• Scour depths in the two tested noncohesive gravel materials without an apron and cutoff wall were significant.
  • Jets ensuing from the PK weir structure diffused over the apron and cause horizontal jet scour downstream of the apron.
  • Adding a 1.0P long apron can reduce scour by an average of 61%, adding a 1.5P long apron can reduce scour by an average of 75%, and adding a 2.0P apron can reduce scour by an average of 83%. Thus, apron length La can be optimized considering PK weir hydraulics and geometry with geologic conditions at PK weir toe.
  • Equations (3) and (6) were created to estimate La, Zmax downstream of an apron along with Equation (4), and Equation (7) was created to estimate Lc to protect the structure from scour undermining. Note that Equations (3) and (6) are considered valid for 2.4 ≤ Frd90 ≤ 5.3, 0 ≤ La/P ≤ 2, 0.11 ≤ H/P ≤ 0.36, and 0.24 ≤ hd/P ≤ 1.03. All proposed equations should be validated using field data.
  • For this study, it was determined that there was an 8% difference in the reduction of scour from a 1.5P apron length to a 2.0P apron length, and a 1.5P apron may be an adequate and cost-effective length to minimize scour. Note that as the substrate diameter decreases the potential for scour depth and length downstream of the apron will increase.
  • Although the facility tested at USU was quite large and might be considered a 1:5 to 1:10 scaled model, quantification of any scale effects requires additional investigation.
As with other laboratory-scale scour studies, there are multiple limitations to this study, yet there are ways that practitioners can overcome these limitations. First, the steady-state nature of the testing: To overcome this limitation, practitioners can use Zmax values as conservative design values. Another limitation was that only three Q and one hd conditions were tested in this study. To overcome this limitation, practitioners could use graphical means to interpolate potential Zmax values based on the rating curves provided and might adjust their FS if tailwater depths are greater. Further, results may be scaled using the densimetric Froude number. Furthermore, only two relatively uniform substrate materials were studied. Practitioners could use methods similar to the Erodibility Index method of [47] to scale geologic material strengths in the field to a noncohesive laboratory-scale material, such as was selected and tested herein. Additionally, these results and equations only directly apply to horizontal aprons without a sill and very mild river slopes or energy gradients. Lastly, only one PK weir geometry was tested with q estimated as Q/W.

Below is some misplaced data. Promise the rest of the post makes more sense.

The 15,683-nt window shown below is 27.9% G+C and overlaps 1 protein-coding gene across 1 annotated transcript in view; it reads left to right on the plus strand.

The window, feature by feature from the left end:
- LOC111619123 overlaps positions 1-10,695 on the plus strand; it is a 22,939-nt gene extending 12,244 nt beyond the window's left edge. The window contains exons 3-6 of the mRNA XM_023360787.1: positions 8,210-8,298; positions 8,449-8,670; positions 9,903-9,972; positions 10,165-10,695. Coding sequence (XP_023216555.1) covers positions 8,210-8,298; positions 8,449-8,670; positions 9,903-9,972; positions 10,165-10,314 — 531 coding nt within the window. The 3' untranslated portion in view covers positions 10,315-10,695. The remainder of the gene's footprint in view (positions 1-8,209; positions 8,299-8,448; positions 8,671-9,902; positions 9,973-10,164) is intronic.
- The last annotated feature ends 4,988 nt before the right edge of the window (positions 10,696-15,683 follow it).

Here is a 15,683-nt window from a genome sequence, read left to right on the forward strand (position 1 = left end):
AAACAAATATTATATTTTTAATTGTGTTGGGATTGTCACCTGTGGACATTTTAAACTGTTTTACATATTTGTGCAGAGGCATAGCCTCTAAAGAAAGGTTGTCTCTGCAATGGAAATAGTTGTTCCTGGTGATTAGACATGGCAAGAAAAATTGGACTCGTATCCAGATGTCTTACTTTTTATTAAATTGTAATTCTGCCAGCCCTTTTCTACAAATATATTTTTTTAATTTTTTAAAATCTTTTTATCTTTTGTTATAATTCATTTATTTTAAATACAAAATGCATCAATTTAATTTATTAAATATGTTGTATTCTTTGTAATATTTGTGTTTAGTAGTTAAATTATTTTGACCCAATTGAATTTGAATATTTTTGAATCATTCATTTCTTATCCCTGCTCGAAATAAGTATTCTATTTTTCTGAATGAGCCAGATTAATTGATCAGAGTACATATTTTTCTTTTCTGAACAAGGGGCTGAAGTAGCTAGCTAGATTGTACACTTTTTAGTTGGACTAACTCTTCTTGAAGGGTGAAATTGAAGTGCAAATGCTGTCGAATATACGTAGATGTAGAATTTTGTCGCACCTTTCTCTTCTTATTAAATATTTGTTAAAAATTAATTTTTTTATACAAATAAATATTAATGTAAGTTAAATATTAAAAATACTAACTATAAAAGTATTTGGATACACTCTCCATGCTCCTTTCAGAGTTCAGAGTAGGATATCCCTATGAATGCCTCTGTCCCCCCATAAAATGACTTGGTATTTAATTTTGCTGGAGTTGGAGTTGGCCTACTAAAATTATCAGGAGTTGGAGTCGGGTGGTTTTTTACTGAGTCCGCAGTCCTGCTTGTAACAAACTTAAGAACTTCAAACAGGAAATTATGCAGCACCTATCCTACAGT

Author Contributions

Conceptualization, B.M.C., W.L., and M.P.; methodology, B.M.C., W.L., and M.P.; software, W.L.; validation, B.M.C., W.L., and M.P.; formal analysis, B.M.C., W.L., and M.P.; investigation, B.M.C., W.L., and M.P.; resources, B.M.C.; data curation, W.L.; writing—original draft preparation, B.M.C., W.L., and M.P.; writing—review and editing, B.M.C. and M.P.; visualization, W.L.; supervision, B.M.C.; project administration, B.M.C.; funding acquisition, B.M.C. All authors have read and agreed to the published version of the manuscript.


For this research, the second author (Brian Crookston) was funded by USGS Grant 104b through the Utah Water Research Laboratory and by a generous private donation by D. Campbell.

Institutional Review Board Statement

Not applicable.

Informed Consent Statement

Not applicable.

Data Availability Statement

Some or all data, models or code that support the findings of this study are available at (accessed on 4 March 2021) or from the corresponding author upon reasonable request.


The second author (Brian Crookston) thanks D. Campbell for his generous private donation to support this study.

Conflicts of Interest

The authors declare no conflict of interest. The funders had no role in the design of the study; in the collection, analyses, or interpretation of data; in the writing of the manuscript, or in the decision to publish the results.


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Figure 1. (a) Plan and (b) side views of weir dimensions and flume setup.